DEKALB — When coach Dave Doeren told Jeff Compher following the Mid-American Conference championship game that he was leaving to take the North Carolina State job, the Northern Illinois athletic director needed only to make one phone call.
That call went to Rod Carey, the Huskies’ interim offensive coordinator, who was offered the job as NIU head coach and accepted.
Compher never interviewed anyone else.
“I didn’t really want to talk to anybody else because our program is not broken,” Compher said. “It’s just the opposite. It’s working really well and I didn’t feel like this team needed to go through another major coaching change for their third head coach in three years.
“That didn’t make sense to me. I felt having consistency was more important.”
Compher did reach out to the players and had his choice confirmed.
“What I did was talk to the players about what they were looking for in a coach and not who they were looking for in a coach,” Compher said. “I think it’s important we looked for the characteristics that will allow our program to continue on this path.
“Their input was confirming because I had already been talking to Rod and wanted to be sure that my initial thoughts and assessment of his abilities matched up with what I thought the student athletes wanted.”
So Carey was thrust into the spotlight at the craziest time in school football history and will make his head-coaching debut against Florida State in the Orange Bowl on Jan. 1 in Miami.
Carey, who started the season coaching the offensive line then took over as coordinator when Mike Dunbar was diagnosed with cancer, will continue to call all the plays for the sake of continuity.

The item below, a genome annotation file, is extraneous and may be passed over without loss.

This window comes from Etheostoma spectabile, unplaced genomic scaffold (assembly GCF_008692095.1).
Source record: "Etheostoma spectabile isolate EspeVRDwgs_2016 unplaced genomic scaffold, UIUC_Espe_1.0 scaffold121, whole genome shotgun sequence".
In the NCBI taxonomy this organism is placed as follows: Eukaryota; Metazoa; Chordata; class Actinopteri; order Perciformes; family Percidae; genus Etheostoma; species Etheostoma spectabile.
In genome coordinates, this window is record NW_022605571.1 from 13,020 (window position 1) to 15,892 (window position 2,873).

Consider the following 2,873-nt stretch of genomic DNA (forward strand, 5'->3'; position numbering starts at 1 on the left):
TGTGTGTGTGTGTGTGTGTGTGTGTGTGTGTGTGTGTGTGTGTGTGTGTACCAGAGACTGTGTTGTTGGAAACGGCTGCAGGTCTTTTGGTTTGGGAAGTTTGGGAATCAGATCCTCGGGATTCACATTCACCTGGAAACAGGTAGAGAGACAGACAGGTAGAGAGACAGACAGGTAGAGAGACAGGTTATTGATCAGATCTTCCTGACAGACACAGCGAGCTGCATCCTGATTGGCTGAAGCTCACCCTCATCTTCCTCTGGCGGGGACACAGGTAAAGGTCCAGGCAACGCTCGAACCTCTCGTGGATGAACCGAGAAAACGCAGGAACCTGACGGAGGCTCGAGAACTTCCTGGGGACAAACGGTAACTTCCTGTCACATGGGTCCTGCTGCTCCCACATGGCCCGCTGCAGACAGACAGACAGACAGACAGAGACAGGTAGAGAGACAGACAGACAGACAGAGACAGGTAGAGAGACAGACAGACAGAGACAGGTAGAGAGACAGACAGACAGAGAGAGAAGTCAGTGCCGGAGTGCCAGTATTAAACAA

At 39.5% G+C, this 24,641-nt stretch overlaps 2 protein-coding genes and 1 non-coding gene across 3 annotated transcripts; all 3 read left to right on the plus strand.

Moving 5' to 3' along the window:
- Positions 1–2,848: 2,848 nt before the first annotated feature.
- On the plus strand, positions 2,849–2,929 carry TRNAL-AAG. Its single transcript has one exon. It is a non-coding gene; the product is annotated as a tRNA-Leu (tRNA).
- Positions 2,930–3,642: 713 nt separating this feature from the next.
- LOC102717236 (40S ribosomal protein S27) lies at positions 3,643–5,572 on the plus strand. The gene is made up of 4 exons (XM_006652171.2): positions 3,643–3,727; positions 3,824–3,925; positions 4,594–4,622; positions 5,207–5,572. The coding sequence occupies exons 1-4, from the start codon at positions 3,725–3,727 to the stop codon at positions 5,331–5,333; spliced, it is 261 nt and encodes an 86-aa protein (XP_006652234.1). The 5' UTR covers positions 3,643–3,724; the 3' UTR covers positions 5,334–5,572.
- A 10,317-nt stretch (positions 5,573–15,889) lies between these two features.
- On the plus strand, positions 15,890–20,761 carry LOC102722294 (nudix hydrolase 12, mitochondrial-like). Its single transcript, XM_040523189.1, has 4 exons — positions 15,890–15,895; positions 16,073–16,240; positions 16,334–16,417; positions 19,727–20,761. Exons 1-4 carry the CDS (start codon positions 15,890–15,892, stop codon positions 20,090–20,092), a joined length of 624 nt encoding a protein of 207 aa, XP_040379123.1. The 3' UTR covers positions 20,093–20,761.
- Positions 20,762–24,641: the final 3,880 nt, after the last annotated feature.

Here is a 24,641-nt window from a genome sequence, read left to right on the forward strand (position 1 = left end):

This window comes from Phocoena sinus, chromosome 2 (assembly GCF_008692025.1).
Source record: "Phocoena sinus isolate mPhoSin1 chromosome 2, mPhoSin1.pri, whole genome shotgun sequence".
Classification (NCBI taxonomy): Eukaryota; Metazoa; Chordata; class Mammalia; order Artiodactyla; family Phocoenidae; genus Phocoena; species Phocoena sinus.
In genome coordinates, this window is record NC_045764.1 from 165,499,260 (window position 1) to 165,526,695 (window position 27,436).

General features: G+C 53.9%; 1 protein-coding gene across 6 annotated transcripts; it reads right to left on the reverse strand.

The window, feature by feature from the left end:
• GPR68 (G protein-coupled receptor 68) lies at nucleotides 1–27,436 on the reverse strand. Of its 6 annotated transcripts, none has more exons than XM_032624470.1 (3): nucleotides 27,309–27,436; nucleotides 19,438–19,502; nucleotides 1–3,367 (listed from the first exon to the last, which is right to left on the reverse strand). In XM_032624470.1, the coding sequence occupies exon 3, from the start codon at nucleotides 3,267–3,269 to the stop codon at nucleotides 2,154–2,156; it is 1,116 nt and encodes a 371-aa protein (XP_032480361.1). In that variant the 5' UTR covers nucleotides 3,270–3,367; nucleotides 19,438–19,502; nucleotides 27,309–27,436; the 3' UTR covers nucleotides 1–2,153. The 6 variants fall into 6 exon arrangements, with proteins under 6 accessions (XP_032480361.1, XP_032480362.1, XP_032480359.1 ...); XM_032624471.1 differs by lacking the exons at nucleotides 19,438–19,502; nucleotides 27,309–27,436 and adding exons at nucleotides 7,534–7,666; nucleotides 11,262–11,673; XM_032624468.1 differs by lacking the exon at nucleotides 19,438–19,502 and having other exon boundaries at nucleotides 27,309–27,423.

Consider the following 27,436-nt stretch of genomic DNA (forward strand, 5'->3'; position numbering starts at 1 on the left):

“We’re trying to make it the least amount of change for this team as possible,” Carey said. “I’m coaching the O-line, being the (offensive coordinator). I guess I’ll be on the sideline and doing some head-coaching things, too. If the change is me, that’s better than having 105 players changing.”
It’s the head-coaching stuff that Carey is still getting used to.
“I’m used to coaching the O-line the entire time,” Carey said. “It’s weird. You walk around not doing anything. You get bored quick.”
Quarterback Jordan Lynch is happy to have Carey calling plays.
“Nothing really changes,” Lynch said. “We’re going to do what we did for the last 12 weeks. Do what we did, and come out and play fast — how we normally do it.”
Senior defensive end Sean Progar was happy with the choice of Carey.
“He has a different personality (than Doeren),” Progar said. “I think he meshes well with the team. I think it was good for them to bring in someone that knows what we do, both individually and as a team, and knows what we’re all about.
“I think the way he’s run things so far has been smooth; he hasn’t changed much. We’ve kept our routine, and I think that’s big for us going into the game.”
Carey has kept in touch with Doeren as well as talked with former NIU coaches Bill Mallory, Joe Novak and Jerry Kill.
Carey said he has spoken with Doeren “a ton” on the phone.
“We couldn’t have kept this staff together the way we have if Dave and I hadn’t been in constant communication,” Carey said. “I give a lot of credit to him on this and I’ve talked to him about this team. He was our head coach this year. He led this team. He set tones. He did those things, in all, really well.
“We’re 12-1 so, yeah, have I leaned on him, and I’m going to lean on him a little more in the next two weeks.”
Carey said he has spent more time on the phone in the last two weeks than he has in his entire life.
“That’s me calling around asking advice, to be quite honest,” Carey said. “I’ve spent time on the phone with Coach Mallory, Coach Novak. I even had a conversation with Coach Kill, and obviously Coach Doeren.
“And some other people out there that are head coaches that I’ve reached out to for advice, because this is all new for me.”Copyright © 2013 Paddock Publications, Inc. All rights reserved.